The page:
Video-sharing platforms such as YouTube, TikTok, and Twitch saw a rapid increase in popularity and affected the public socially and emotionally. Besides entertainment, users build connections, seek help, and enjoy visual-audio experiences on YouTube. Creators frequently upload videos and interact with the viewers, making YouTube a virtual place to mitigate loneliness, manage mental health issues, and obtain relaxation and intimacy. Researchers need to conceptualize the roles of user-generated videos in delivering social-emotional information, support, and experiences. In this talk, I share my analyses of YouTube videos on topics of COVID-19 loneliness, drug addiction, and the popular ASMR (Autonomous Sensory Meridian Response) experiences. These studies explained recent YouTube trends and exemplified how YouTubers act as a community to support mental health. I make an argument that YouTubers implement new forms of parasocial interactions and affect mental well-being by supplementing social provisions, advocating mental struggles, and offering immersive social experiences. The talk will introduce the methods I used in video and comment analysis. I will discuss the opportunities and challenges of studying online videos in future HCI research.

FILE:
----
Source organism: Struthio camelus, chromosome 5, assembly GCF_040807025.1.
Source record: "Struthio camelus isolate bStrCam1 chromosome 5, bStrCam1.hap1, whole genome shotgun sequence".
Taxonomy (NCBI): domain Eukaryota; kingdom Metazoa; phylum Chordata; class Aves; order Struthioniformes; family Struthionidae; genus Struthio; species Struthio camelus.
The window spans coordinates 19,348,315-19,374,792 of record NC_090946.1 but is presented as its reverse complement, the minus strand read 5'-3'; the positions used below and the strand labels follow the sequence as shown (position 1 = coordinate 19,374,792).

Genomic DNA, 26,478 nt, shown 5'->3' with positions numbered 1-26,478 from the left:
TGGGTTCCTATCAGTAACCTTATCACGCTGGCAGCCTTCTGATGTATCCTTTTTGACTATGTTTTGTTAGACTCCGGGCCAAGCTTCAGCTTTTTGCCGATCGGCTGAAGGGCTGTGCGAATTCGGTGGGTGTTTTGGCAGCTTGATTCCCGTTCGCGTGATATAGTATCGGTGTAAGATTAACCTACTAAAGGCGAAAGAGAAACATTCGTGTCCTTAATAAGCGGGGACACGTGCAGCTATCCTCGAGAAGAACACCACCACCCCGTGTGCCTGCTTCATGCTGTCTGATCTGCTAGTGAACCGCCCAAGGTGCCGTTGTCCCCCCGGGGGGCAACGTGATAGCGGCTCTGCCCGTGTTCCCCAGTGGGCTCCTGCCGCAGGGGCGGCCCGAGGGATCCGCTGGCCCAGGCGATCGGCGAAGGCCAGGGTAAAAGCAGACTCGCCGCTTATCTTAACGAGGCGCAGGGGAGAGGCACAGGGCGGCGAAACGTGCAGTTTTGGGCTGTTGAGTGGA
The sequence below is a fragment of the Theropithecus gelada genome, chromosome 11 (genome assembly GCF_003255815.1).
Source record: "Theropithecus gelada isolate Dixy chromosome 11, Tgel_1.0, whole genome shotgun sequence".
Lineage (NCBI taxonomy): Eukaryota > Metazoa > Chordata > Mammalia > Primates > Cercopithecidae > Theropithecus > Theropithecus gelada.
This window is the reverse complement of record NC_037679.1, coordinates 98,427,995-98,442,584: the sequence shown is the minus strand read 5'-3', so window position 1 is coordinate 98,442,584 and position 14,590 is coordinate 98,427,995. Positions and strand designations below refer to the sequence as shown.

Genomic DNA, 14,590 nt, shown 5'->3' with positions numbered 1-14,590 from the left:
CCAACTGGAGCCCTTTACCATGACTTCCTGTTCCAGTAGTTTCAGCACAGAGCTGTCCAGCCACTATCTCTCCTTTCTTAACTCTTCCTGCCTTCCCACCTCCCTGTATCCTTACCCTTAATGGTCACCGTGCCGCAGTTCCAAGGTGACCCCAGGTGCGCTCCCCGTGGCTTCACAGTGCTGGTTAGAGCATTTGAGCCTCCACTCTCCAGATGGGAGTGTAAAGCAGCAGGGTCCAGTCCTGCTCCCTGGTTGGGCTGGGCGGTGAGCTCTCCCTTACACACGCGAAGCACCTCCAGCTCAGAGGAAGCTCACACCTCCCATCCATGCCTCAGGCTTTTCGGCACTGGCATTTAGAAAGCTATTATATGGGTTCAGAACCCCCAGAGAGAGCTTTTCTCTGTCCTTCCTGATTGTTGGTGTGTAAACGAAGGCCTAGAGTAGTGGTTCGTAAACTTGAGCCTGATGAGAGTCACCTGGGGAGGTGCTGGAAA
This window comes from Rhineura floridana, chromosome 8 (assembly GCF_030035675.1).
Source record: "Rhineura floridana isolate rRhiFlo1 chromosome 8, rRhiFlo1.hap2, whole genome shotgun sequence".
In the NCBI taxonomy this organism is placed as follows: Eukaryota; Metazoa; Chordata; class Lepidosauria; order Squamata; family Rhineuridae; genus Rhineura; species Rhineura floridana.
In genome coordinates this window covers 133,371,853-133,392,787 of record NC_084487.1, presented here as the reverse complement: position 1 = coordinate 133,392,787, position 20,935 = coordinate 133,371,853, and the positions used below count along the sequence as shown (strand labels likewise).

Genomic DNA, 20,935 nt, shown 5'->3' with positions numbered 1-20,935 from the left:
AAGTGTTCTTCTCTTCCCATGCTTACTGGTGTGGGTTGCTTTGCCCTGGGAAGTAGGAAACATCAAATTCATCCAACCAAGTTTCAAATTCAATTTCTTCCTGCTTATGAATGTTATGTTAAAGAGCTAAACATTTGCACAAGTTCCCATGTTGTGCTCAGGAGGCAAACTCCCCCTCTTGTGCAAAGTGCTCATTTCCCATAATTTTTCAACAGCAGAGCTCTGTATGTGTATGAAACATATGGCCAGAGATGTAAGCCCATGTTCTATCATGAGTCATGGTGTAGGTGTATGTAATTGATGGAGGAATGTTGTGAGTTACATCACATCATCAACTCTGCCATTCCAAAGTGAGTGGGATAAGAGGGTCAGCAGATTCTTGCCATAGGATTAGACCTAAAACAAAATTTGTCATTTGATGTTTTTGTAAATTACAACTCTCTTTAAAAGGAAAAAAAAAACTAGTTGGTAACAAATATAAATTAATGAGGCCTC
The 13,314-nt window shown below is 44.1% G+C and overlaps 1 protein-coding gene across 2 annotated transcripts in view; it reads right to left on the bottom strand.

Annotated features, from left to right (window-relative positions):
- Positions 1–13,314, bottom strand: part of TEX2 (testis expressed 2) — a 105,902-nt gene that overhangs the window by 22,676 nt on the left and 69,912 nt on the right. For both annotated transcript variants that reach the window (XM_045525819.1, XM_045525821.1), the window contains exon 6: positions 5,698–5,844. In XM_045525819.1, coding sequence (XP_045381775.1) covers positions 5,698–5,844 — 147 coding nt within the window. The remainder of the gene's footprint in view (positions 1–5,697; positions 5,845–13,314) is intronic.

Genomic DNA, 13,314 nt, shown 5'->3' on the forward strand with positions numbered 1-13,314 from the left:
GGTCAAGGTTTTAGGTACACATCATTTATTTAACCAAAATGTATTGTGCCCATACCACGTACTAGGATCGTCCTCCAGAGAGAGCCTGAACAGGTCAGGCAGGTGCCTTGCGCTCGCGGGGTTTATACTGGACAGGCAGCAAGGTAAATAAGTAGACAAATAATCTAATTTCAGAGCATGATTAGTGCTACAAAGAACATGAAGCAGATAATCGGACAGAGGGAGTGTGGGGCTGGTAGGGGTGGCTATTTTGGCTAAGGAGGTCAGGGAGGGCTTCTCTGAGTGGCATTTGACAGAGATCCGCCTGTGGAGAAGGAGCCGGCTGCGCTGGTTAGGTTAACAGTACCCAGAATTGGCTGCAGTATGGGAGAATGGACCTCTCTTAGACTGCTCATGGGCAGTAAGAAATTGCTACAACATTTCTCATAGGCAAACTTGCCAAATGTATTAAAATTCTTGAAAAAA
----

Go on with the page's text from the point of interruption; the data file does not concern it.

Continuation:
Dr. Shuo Niu is an assistant professor in Computer Science at Clark University. He holds a Ph.D. in computer science from Virginia Tech. Niu’s research area is human-computer interaction and social computing. His recent work examines social interactions and community activities on video-sharing social media, such as YouTube and TikTok. Particularly, Niu is interested in understanding parasocial interaction between creators and viewers and its implications for mental health, social issue information consumption, and video-sharing technologies. Through analyzing recent and trending YouTube videos, Niu explains how YouTubers engage viewers and what are the critical factors in video viewership. His research incorporates crowdsourcing, natural language processing, and machine learning to analyze extensive video data. Niu published at top-tier human-computer interaction conferences such as ACM CHI, CSCW, and GROUP.